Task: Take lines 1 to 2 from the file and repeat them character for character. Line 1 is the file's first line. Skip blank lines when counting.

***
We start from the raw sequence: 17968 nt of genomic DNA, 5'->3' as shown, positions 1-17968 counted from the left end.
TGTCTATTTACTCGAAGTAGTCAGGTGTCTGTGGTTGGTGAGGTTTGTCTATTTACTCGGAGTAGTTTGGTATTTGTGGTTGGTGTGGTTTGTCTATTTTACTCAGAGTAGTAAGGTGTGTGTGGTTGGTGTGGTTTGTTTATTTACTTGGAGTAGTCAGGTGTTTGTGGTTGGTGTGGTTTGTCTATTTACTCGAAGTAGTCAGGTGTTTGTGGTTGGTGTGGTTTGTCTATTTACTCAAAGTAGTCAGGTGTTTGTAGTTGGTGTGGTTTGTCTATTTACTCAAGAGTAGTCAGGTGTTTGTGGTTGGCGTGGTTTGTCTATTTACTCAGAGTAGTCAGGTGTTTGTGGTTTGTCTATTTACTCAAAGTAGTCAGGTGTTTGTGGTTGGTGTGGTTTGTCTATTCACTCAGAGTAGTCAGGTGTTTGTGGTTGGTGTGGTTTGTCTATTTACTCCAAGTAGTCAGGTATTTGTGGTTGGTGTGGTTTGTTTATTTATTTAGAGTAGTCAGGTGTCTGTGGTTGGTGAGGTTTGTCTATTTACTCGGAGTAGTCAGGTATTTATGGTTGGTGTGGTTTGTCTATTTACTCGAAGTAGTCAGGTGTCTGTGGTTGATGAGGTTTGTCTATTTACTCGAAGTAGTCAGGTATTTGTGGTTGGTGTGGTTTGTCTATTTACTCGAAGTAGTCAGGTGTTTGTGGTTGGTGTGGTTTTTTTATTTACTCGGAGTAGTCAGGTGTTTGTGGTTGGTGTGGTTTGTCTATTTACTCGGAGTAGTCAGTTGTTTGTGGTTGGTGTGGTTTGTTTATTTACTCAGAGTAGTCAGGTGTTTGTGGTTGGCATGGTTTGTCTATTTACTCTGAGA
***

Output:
We start from the raw sequence: 17968 nt of genomic DNA, 5'->3' as shown, positions 1-17968 counted from the left end.
TGTCTATTTACTCGAAGTAGTCAGGTGTCTGTGGTTGGTGAGGTTTGTCTATTTACTCGGAGTAGTTTGGTATTTGTGGTTGGTGTGGTTTGTCTATTTTACTCAGAGTAGTAAGGTGTGTGTGGTTGGTGTGGTTTGTTTATTTACTTGGAGTAGTCAGGTGTTTGTGGTTGGTGTGGTTTGTCTATTTACTCGAAGTAGTCAGGTGTTTGTGGTTGGTGTGGTTTGTCTATTTACTCAAAGTAGTCAGGTGTTTGTAGTTGGTGTGGTTTGTCTATTTACTCAAGAGTAGTCAGGTGTTTGTGGTTGGCGTGGTTTGTCTATTTACTCAGAGTAGTCAGGTGTTTGTGGTTTGTCTATTTACTCAAAGTAGTCAGGTGTTTGTGGTTGGTGTGGTTTGTCTATTCACTCAGAGTAGTCAGGTGTTTGTGGTTGGTGTGGTTTGTCTATTTACTCCAAGTAGTCAGGTATTTGTGGTTGGTGTGGTTTGTTTATTTATTTAGAGTAGTCAGGTGTCTGTGGTTGGTGAGGTTTGTCTATTTACTCGGAGTAGTCAGGTATTTATGGTTGGTGTGGTTTGTCTATTTACTCGAAGTAGTCAGGTGTCTGTGGTTGATGAGGTTTGTCTATTTACTCGAAGTAGTCAGGTATTTGTGGTTGGTGTGGTTTGTCTATTTACTCGAAGTAGTCAGGTGTTTGTGGTTGGTGTGGTTTTTTTATTTACTCGGAGTAGTCAGGTGTTTGTGGTTGGTGTGGTTTGTCTATTTACTCGGAGTAGTCAGTTGTTTGTGGTTGGTGTGGTTTGTTTATTTACTCAGAGTAGTCAGGTGTTTGTGGTTGGCATGGTTTGTCTATTTACTCTGAGA